Anatomy Academy: Science Teachers Get Hands-On Training
Training course equips teachers with invaluable knowledge on anatomy, physiology and brings them up-to-speed on the latest in science teaching.
In partnership with the Education Department at the School of Arts and Sciences, the Gilbert and Rose-Marie Chagoury School of Medicine (SOM) launched an innovative outreach program, the Anatomy Academy, which serves to share expert knowledge on anatomy, physiology and science education with middle- and high-school teachers across Lebanon.
The three-day training, held earlier in September, bolstered 22 teachers’ professional skills by offering a helpful refresher, introducing the latest findings in the field and providing hands-on training at the SOM’s state-of-the-art labs.
One of the people behind the initiative, Clinical Assistant Professor of Anatomy Malko Dunya explained that in setting up the academy, they drew inspiration from other schools of medicine in the US that have applied a similar model. “We are proud to be hosting this academy for the first time in Lebanon at LAU, as this directly influences young students’ learning, and hopefully delivers a longer-term impact,” declared Dr. Dunya.
Indeed, the academy falls within LAU’s strategic plan to serve the Lebanese community at large, by expanding its reach beyond campus borders.
Teachers switched between classes, anatomy and physiology labs, as well as the Clinical Simulation Center. They were presented with the opportunity to apply newly acquired information using cadavers and virtual reality simulations, all facilitated by professional medical doctors and physiologists.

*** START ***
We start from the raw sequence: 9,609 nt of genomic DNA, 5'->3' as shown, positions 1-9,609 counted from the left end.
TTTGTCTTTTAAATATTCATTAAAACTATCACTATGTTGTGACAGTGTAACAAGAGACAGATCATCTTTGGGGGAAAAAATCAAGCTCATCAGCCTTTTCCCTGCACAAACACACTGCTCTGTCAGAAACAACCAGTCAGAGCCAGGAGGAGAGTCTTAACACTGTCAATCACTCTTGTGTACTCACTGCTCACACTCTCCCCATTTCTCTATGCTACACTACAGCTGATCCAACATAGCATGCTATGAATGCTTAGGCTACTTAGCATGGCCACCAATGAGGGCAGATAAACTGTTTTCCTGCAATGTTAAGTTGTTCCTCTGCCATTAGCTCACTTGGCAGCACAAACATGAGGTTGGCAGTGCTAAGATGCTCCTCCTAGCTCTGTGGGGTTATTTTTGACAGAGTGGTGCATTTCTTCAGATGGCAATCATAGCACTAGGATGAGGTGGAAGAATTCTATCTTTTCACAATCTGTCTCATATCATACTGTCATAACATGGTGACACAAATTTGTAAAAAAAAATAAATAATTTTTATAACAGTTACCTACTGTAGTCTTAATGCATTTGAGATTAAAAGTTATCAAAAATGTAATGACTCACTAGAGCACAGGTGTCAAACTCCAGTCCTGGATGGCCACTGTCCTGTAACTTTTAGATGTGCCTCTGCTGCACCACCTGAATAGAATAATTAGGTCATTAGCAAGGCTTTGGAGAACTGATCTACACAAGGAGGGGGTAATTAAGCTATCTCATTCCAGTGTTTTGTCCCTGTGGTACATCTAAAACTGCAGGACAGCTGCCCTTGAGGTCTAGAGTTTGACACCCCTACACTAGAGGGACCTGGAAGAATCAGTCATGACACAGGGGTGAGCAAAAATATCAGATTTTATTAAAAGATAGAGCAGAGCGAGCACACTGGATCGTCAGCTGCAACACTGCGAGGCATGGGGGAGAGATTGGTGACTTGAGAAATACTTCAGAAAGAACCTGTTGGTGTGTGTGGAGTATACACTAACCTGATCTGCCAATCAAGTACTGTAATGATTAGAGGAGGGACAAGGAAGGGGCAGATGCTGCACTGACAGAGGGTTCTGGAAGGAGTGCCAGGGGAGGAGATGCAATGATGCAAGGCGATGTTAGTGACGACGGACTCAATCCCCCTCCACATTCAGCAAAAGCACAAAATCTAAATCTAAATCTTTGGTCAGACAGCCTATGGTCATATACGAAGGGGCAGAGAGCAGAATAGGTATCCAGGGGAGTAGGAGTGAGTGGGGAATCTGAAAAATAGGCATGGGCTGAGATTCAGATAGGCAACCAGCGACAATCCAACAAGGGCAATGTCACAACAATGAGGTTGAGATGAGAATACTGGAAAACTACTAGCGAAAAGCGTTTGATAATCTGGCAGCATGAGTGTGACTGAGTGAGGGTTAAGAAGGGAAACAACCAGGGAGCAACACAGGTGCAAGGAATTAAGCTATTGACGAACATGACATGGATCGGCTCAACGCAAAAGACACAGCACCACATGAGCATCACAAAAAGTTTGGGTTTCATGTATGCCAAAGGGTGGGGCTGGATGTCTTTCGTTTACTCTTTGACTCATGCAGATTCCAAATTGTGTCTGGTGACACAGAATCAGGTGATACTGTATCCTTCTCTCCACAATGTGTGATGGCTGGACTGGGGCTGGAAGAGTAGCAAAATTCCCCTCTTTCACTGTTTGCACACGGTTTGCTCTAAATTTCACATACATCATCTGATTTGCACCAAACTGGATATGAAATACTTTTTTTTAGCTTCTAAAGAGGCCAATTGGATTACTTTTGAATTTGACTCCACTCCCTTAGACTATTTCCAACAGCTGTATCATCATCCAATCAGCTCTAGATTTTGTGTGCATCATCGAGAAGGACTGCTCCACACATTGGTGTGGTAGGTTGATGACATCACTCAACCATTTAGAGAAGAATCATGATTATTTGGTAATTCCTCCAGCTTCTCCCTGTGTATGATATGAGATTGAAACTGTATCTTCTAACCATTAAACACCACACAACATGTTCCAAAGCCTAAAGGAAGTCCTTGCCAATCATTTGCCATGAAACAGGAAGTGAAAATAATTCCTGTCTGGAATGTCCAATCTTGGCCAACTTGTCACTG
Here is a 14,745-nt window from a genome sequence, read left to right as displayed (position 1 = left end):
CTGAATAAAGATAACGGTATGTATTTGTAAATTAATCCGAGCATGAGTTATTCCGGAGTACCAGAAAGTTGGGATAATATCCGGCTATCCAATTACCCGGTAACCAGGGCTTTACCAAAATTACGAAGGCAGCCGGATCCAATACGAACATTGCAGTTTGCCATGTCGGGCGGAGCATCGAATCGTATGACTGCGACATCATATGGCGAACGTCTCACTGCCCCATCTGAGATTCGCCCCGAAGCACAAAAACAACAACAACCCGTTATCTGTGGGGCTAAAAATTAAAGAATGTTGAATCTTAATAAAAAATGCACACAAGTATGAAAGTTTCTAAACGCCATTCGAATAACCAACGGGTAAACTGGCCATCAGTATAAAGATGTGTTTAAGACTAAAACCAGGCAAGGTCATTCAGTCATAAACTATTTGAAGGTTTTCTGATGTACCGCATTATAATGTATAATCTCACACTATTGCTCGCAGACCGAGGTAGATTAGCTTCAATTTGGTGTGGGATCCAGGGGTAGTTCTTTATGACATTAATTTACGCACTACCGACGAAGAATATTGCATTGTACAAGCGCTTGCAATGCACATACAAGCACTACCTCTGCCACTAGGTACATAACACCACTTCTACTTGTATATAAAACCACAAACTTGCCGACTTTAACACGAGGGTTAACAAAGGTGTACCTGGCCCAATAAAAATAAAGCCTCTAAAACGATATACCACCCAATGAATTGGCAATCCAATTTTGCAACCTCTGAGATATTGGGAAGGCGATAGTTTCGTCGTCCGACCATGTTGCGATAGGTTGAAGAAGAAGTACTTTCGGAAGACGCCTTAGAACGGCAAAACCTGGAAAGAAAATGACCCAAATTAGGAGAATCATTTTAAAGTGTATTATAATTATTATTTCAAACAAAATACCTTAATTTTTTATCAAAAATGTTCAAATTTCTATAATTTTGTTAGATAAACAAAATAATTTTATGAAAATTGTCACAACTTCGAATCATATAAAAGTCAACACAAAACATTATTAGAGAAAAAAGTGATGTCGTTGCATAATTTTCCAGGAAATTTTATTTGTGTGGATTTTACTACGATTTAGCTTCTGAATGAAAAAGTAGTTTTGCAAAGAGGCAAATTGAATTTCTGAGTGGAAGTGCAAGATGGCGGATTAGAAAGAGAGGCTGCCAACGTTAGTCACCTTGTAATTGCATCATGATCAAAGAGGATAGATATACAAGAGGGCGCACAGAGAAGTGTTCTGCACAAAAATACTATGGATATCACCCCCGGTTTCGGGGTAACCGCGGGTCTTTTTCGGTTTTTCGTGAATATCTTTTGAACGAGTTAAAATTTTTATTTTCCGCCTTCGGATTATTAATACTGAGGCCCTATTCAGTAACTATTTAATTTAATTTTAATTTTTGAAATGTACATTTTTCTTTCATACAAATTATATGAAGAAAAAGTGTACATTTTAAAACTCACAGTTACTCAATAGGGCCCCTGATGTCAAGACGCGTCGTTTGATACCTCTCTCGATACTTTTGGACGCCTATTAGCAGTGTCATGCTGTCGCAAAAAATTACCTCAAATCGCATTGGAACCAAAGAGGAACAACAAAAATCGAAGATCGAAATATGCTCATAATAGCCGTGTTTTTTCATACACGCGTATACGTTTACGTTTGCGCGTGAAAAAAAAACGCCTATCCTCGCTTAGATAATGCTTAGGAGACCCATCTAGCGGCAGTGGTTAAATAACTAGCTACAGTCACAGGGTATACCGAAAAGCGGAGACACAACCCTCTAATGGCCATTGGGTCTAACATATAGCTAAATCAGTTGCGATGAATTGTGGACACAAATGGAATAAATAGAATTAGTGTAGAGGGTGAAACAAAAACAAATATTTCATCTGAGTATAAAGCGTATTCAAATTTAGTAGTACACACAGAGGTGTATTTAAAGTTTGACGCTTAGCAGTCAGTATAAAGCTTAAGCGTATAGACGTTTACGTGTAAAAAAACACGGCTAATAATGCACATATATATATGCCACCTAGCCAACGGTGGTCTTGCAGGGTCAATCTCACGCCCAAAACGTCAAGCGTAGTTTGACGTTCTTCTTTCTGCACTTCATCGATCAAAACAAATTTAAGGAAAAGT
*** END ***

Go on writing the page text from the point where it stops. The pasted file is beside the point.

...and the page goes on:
In addition, what made the course truly come full circle was the education pillar – “a real plus for all of us teachers,” as Biology Teacher and Coordinator at the Beirut Baptist School Alice Rizkallah noted. “It equipped us with a comprehensive kick start for our lesson plans, fresh into the new school year.”
Associate Professor of Education Hagop Yacoubian clarified that the academy aimed at refining the participants’ pedagogical knowledge and skills needed for effective teaching of anatomy and physiology at the intermediate and secondary levels. “The participants reflected on their own teaching as well as their new learning experiences with the purpose of creating meaningful connections to their classroom practices,” said Dr. Yacoubian.
For Assistant Professor of Physiology Aniella Abi Gerges the benefit went both ways. “While I’m used to teaching students at the SOM, this is my first experience teaching professionals,” she explained, noting that the additional requirement of integrating physiology and anatomy lectures helps teachers grasp the subject matter and then pass it on to their students.